The reason I question the results is that I'd expect adding rain water to my hard tap water would either maintain or slightly lower the pH but instead it's pushing the pH higher
The issue here is actually two fold, it is:
Calcium carbonate is insoluble in water, but in water with carbonates present the small amount of CO2 (that goes into solution as H2CO3) is in equilibrium with the HCO3- to give a stable value of ~pH8 at atmospheric CO2 levels (400ppm CO2) and standard barometric pressure (1013mb).
All the time you have some <"carbonate buffering"> the pH will return to ~pH8, but you now (in your 50:50 mix) have fewer <"HCO3- and/or CO3-- ions"> to accept a proton (H+ ion). (Bi)carbonate is a base (a <"proton acceptor">) and CO2 is an acid (a "proton donor").

Your rainwater has many fewer proton acceptors than your hard tap water, so you need a smaller addition of acids to neutralise that buffering and for the pH to eventually start to fall.

Even in carbonate buffered water pH can be <"directly affected by photosynthesis"> and the changes in the ratios of dissolved oxygen and CO2 it produces.

cheers Darrel
 
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ScareCrow

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Thanks for your reply Darrel,

"Your rainwater has many fewer proton acceptors than your hard tap water, so you need a smaller addition of acids to neutralise that buffering and for the pH to eventually start to fall". This was what I wanted to try next. I was going to add some alder cones to the rainwater before adding it to the tap water to see if I could get a pH reduction overall. Unfortunately, the only Alder I knew of near me has been cut down, so I'll need to search further a field.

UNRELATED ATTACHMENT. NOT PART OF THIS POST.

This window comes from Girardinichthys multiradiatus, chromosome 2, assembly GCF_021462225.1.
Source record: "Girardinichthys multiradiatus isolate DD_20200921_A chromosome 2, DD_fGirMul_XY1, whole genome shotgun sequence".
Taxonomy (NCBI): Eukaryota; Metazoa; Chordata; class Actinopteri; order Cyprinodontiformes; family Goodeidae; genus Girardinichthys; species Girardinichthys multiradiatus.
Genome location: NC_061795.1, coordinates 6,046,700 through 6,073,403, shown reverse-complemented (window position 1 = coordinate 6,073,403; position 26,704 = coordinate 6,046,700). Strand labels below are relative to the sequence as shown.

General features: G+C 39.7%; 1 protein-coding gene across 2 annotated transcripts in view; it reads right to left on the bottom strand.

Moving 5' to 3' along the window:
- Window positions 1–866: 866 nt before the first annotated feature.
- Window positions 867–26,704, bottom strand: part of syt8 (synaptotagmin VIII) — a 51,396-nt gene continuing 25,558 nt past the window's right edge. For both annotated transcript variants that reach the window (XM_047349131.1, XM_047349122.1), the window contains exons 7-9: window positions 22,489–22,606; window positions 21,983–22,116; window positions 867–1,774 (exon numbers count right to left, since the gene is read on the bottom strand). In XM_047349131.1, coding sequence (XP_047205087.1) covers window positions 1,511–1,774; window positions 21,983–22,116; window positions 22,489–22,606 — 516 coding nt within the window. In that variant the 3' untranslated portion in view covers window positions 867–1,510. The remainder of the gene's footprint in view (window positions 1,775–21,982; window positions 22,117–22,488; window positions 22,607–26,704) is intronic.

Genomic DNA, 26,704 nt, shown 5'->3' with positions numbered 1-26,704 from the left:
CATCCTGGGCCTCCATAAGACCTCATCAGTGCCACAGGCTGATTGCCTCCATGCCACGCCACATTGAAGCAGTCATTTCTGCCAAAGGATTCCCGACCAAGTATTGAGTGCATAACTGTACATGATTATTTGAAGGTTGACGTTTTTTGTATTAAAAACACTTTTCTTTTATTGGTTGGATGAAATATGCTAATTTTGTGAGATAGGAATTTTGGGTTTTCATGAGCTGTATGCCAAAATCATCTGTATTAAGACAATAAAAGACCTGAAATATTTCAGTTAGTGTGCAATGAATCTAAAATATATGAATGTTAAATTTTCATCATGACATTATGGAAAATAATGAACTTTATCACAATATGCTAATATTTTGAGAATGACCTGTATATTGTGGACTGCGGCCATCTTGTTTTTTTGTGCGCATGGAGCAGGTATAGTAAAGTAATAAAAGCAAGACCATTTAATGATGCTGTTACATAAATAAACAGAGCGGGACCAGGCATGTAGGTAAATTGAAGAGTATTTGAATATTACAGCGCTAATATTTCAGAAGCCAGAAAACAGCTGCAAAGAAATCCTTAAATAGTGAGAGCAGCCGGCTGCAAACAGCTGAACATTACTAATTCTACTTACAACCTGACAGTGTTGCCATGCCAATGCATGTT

I'm not really concerned with chasing any pH value, I was just interested why the pH seemed to increase with the addition of more rain water. So thank you for your reply.

I intend to keep Killis so wanted to try and get it a bit softer for them and they did fine in rainwater last time.
 
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dw1305

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Hi all,
Thanks for your reply Darrel,
You are good, I'm sorry it is such a complicated reply.
Unfortunately, the only Alder I knew of near me has been cut down, so I'll need to search further a field.
I'm a great <"Alder cone fan">. There are a few sellers <"on Ebay"> (I've bought food from "A World of Fish" (including some "decapsulated brineshrimp eggs" last week) and would recommend him as a seller). Otherwise look by rivers and ponds, and another good source is Supermarket/Industrial Estate car parks, where <"Italian Alder (Alnus cordata)"> is often planted as a "landscape tree".

I have <"structural leaf litter"> in all the tanks now.
I intend to keep Killis so wanted to try and get it a bit softer for them and they did fine in rainwater last time
I kept <"Epiplatys annulatus in 100% rainwater"> for a couple of years, and I may get them again. My only other <"relatively recent"> foray in Killis was with <"Poropanchax normani">, so I don't have a lot of experience to offer.

We have some proper <"Killifish keepers on the forum"> @jolt100 , so they maybe able to advice you for other species.

cheers Darrel
 
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ScareCrow

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Thanks for the tip about the use of Alnus cordata as a landscape tree. I would have thought with Alders preference for water it wouldn't have been used in that way.

I've been considering Aphyosemion Striatum (I think that they prefer slightly cooler temperatures for breeding), Epiplatys annulatus (would be perfect if I could find some and also get the pH down), Aphyosemion australe (are probably the most suitable option) or Epiplatys dageti. I've kept F.gardneri in the past but found them to be too aggressive.
 

ScareCrow

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Thanks Darrel,

I have used oak leaves in the past and the humic acids are one of the reasons I'm going to use composted leaf litter as a substrate. I find that alder cones are more concentrated than leaves but I'll add some leaves anyway as I like the aesthetic.